“This committee would look at utility of [changes to the plan], how much it would cost, and whether students would think it’s beneficial,” said Templer.

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Sexual assault policy town hall explores intersectionality Mon, 23 Nov 2015 11:04:19 +0000 The student-run Sexual Assault Policy (SAP) Working Group held a town hall on November 19 to discuss the incorporation of intersectionality in the sexual assault policy it has been drafting since February 2014.

The SAP Working Group was created following backlash to the administration’s response to sexual assault allegations against three former R*dmen football players, an incident which became known to the McGill community in the fall of 2013.

This, however, was not what first sparked discussion on the need for a sexual assault policy at McGill. Speaking at the town hall, Safina Adatia, advocacy branch member at the Sexual Assault Centre of the McGill Students’ Society (SACOMSS) and member of the SAP Working Group, said, “People have been discussing this issue for a very long time, obviously beyond when [the SAP Working Group was] formed.”

Adatia also explained that McGill does have a current Policy on Harassment, Sexual Harassment and Discrimination Prohibited by Law; however, a policy focusing specifically on sexual assault does not exist.

“As a largely white, able-bodied group, we felt that the policy would inherently reflect our lived experiences and hence centre around our identities.”

Around March 2015, it came to the SAP Working Group’s attention that the policy might not be intersectional enough. Speaking to this, Adatia said, “As a largely white, able-bodied group, we felt that the policy would inherently reflect our lived experiences and hence centre around our identities.”

According to the Facebook event description for the town hall, last spring the SAP Working Group “attempted to incorporate intersectionality into the policy proposal by consulting with different groups committed to anti-oppressive work. However, these groups were presented with a hefty document and short timelines, leading them to express that [the SAP Working Group was] not approaching instituting intersectionality in a genuine and accessible way.”

The town hall was part of a larger process of consultation that the SAP Working Group is undertaking in order to address these criticisms. The timeline for the proposal was pushed back, and the group committed to spending the Fall 2015 semester engaging with more anti-oppression groups and incorporating intersectionality into the policy.

For instance, the latest version of the policy proposal, dated June 9, includes a description of intersectionality, “an approach which recognizes that individuals may experience oppression differently due to their membership in different social groups.”

“One of the things that we felt was pretty important is [for] the list of ‘-isms’ [be] standardized or made consistent across the whole document.”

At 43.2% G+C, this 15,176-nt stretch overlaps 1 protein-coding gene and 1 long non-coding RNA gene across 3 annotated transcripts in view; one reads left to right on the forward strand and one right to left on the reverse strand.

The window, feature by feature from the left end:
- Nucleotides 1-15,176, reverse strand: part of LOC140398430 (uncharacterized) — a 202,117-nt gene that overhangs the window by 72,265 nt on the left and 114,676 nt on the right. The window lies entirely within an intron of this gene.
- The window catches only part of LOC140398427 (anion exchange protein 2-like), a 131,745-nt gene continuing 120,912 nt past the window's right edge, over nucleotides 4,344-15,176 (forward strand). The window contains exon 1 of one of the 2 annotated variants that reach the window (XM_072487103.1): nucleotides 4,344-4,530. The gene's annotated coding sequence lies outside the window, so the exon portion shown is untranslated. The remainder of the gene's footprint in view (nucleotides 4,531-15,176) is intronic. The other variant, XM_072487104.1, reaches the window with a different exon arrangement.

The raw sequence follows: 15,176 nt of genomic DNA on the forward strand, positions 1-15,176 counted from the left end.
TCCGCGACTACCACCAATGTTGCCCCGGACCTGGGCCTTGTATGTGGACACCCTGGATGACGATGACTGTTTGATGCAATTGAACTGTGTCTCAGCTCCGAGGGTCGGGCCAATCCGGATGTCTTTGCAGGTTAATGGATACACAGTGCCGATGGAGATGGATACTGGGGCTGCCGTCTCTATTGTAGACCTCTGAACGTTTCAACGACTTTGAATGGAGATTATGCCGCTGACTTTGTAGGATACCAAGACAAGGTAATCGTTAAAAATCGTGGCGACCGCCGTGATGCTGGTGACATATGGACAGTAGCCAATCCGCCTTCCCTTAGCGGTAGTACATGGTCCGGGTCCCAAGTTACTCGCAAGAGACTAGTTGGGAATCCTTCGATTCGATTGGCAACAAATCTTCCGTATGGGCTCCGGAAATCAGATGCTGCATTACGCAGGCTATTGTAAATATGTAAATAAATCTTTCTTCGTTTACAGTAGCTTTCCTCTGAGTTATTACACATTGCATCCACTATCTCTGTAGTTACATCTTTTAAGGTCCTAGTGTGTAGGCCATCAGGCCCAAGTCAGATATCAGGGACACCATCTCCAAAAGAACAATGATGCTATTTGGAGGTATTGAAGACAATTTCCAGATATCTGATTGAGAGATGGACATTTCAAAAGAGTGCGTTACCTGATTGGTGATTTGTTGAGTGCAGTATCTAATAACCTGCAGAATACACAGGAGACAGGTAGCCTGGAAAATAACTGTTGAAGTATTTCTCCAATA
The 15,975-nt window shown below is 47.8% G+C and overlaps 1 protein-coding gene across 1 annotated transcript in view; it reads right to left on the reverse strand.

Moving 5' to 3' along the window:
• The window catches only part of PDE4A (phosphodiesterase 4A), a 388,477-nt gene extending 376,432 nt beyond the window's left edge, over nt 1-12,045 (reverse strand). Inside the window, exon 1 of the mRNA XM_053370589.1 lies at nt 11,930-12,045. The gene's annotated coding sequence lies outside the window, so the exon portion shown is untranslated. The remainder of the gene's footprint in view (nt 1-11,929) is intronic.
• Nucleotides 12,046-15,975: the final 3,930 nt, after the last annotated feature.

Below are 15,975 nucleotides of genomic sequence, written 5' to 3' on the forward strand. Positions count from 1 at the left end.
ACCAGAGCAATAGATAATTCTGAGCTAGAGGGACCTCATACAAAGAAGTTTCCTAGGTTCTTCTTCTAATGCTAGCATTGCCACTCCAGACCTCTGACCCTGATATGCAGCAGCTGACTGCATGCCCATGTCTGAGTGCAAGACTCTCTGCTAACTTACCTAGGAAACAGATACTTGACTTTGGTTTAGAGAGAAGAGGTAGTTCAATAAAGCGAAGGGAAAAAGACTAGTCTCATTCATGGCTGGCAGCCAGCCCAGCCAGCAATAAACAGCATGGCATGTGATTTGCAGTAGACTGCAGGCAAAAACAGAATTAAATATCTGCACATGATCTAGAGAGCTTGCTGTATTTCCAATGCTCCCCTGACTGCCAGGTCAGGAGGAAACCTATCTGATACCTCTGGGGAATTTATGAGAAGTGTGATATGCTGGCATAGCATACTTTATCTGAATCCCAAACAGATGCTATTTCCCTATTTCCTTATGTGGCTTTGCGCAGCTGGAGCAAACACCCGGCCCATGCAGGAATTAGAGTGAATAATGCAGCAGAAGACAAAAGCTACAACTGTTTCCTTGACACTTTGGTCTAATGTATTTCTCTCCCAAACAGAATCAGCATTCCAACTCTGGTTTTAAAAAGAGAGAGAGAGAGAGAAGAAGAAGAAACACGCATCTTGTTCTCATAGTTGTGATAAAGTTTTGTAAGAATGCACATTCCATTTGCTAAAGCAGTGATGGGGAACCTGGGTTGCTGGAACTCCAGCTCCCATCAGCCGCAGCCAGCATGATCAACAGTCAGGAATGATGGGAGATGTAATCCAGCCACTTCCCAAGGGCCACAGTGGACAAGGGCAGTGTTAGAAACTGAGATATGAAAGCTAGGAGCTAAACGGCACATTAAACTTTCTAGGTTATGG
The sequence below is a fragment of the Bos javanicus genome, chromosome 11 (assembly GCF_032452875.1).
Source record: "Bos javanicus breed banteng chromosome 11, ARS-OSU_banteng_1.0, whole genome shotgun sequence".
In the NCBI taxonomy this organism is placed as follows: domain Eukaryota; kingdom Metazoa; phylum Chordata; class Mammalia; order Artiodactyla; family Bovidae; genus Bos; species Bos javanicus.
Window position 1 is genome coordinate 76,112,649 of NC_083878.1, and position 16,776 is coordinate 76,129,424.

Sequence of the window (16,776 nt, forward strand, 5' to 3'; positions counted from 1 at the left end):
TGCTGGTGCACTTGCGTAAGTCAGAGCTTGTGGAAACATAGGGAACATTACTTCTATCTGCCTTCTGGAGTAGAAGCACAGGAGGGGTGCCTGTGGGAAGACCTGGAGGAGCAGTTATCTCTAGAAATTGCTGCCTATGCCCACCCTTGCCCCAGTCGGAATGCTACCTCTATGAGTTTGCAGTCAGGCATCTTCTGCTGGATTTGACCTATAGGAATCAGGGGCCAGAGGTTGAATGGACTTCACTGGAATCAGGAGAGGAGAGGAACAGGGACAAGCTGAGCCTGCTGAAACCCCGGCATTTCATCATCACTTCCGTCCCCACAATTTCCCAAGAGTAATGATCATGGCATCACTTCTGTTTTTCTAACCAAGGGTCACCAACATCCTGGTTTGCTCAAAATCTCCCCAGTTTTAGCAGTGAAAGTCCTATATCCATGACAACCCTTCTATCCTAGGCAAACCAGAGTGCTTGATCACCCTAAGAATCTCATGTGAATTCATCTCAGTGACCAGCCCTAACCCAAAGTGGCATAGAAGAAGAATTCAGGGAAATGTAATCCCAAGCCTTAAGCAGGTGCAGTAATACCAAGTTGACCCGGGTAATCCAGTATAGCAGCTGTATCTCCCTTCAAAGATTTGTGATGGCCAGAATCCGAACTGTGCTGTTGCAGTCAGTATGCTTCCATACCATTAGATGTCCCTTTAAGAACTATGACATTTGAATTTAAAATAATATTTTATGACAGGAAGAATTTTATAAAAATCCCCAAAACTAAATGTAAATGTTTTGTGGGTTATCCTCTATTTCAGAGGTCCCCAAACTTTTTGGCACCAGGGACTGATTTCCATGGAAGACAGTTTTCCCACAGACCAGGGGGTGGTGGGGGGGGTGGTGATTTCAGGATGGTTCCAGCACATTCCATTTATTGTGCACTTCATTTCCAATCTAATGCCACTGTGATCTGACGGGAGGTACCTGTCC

Additionally, the latest version includes the right of people who experienced sexual assault (PWESA) “to have access to resources tailored to their particular experiences and identities, including but not limited to resources specifically for people of colour, disabled people, queer people, and/or trans people who have experienced sexual assault.”

At the town hall, participants were divided into groups to discuss these changes more in depth. Following these group discussions, the participants reconvened to discuss their conclusions together.

Addressing the group, Angela Yu, a member of the Post-Graduate Students’ Society (PGSS) Equity and Diversity Committee, brought up the fact that the policy lists various “-isms,” such as racism and sexism, at different points, but that the lists were not consistent.

“One of the things that we felt was pretty important is [for] the list of ‘-isms’ [be] standardized or made consistent across the whole document. So that way, it never seems like it’s jargon, but it’s actually very much what the whole document is centred around,” Yu said.

Talia Gruber, a member of the SAP Working Group, also brought up the fact that while the policy mentions Indigenous people several times, the word “colonialism” never makes an appearance.

Melis Çağan, a member of the QPIRG-McGill Board of Directors, suggested adding more information pertaining to access to resources for international students, or for those who might need access to resources in other languages.

Kai O’Doherty, a member of the QPIRG-McGill Board of Directors who has been involved with the SAP Working Group, told The Daily that the small size of the town hall discussion provided a feedback channel that was more extensive than would be a more crowded session.

“I think it would’ve been great to see more people, but I’m happy that the people who came, came. We had a substantive discussion.”